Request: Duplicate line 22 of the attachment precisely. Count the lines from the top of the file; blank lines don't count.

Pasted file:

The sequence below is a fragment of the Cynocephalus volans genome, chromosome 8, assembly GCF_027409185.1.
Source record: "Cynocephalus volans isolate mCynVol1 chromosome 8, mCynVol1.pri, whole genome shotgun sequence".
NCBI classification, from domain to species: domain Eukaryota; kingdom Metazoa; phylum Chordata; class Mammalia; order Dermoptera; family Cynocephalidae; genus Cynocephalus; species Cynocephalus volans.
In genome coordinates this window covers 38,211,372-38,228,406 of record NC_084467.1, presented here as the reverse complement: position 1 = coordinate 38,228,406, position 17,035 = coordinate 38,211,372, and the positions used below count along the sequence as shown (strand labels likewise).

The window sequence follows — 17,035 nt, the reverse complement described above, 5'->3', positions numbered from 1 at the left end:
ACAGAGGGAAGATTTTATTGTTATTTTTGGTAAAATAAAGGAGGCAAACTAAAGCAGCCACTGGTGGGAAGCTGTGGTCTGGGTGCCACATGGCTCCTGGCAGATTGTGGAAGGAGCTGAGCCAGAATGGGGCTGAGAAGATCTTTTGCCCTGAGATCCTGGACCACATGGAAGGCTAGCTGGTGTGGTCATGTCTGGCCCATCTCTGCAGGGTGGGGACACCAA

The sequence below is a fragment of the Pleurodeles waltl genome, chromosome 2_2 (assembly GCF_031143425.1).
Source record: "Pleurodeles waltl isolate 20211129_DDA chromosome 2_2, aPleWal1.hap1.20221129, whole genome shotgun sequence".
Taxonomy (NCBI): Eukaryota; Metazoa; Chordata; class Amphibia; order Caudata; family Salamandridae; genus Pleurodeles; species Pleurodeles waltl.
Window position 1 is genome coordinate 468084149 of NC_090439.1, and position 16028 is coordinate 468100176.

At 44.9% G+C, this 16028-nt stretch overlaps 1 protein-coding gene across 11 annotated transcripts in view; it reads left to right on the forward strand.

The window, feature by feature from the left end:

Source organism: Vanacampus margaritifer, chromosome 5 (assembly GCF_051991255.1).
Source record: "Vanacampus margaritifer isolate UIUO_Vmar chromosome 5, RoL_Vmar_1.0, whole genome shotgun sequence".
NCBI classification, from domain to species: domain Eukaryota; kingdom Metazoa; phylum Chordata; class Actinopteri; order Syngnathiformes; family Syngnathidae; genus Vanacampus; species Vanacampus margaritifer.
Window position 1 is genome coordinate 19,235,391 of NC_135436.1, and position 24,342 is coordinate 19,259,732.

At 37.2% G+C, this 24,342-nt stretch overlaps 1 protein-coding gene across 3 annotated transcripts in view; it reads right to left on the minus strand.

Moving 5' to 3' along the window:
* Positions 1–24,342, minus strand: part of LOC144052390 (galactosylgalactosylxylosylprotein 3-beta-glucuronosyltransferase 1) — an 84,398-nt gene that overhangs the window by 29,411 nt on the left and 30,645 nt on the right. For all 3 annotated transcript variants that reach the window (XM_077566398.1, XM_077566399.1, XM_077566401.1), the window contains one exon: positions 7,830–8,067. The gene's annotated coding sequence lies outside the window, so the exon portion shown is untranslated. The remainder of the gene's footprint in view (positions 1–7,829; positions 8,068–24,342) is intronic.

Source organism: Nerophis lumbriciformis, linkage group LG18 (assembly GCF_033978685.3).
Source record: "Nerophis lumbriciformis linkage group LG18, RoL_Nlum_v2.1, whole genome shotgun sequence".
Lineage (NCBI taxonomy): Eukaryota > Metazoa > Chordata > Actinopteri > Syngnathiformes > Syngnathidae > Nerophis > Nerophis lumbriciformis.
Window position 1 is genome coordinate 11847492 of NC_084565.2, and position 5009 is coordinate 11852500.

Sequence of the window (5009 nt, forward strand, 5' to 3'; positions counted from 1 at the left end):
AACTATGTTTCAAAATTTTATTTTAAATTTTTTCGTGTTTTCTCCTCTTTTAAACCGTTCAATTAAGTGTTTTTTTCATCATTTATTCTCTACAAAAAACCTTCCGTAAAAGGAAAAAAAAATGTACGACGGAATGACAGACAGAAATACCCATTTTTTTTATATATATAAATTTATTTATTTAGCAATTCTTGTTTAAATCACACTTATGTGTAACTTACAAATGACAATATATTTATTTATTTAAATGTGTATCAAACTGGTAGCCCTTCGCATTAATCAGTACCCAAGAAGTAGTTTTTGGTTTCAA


Lineage (NCBI taxonomy): Eukaryota > Metazoa > Chordata > Actinopteri > Syngnathiformes > Syngnathidae > Nerophis > Nerophis lumbriciformis.